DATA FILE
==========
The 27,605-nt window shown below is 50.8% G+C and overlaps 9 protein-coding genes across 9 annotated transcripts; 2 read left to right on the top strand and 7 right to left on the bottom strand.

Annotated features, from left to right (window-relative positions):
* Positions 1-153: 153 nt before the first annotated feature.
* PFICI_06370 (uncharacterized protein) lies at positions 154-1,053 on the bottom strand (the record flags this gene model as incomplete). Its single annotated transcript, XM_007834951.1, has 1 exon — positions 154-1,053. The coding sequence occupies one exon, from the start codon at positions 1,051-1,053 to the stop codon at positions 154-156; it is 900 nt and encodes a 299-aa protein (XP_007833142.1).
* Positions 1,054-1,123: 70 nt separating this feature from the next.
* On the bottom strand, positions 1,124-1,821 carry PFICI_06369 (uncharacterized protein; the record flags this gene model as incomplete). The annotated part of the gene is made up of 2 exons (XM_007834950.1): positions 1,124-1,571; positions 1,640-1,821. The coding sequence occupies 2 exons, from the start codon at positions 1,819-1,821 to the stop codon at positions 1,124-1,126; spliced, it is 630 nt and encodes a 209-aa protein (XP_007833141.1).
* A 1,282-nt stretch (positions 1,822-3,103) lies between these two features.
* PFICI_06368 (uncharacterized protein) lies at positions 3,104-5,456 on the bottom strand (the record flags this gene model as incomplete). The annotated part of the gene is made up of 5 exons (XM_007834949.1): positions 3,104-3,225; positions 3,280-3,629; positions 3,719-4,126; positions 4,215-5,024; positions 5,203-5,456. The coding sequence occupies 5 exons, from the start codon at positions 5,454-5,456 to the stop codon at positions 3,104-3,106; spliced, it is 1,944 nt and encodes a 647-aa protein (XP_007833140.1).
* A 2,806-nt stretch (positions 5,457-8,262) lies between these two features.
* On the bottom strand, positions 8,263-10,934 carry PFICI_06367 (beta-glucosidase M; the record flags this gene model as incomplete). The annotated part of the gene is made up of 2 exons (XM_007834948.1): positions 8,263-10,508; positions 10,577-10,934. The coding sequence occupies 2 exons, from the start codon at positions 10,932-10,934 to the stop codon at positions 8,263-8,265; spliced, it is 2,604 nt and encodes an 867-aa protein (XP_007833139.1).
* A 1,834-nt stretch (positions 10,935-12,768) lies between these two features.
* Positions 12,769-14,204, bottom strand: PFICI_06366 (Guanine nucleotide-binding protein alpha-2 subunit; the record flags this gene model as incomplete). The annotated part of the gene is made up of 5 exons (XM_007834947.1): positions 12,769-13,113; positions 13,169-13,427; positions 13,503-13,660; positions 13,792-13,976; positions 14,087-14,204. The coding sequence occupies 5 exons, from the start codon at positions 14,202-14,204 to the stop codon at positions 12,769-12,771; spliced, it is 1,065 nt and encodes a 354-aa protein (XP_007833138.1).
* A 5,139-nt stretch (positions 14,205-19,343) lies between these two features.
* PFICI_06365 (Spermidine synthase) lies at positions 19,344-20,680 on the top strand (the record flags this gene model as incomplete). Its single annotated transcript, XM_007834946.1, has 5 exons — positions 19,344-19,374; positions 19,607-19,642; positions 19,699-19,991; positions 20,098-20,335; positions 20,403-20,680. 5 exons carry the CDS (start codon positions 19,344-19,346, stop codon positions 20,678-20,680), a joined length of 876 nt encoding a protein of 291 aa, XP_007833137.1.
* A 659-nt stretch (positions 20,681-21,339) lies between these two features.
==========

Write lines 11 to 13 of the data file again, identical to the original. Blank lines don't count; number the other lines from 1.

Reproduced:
* A 1,834-nt stretch (positions 10,935-12,768) lies between these two features.
* Positions 12,769-14,204, bottom strand: PFICI_06366 (Guanine nucleotide-binding protein alpha-2 subunit; the record flags this gene model as incomplete). The annotated part of the gene is made up of 5 exons (XM_007834947.1): positions 12,769-13,113; positions 13,169-13,427; positions 13,503-13,660; positions 13,792-13,976; positions 14,087-14,204. The coding sequence occupies 5 exons, from the start codon at positions 14,202-14,204 to the stop codon at positions 12,769-12,771; spliced, it is 1,065 nt and encodes a 354-aa protein (XP_007833138.1).
* A 5,139-nt stretch (positions 14,205-19,343) lies between these two features.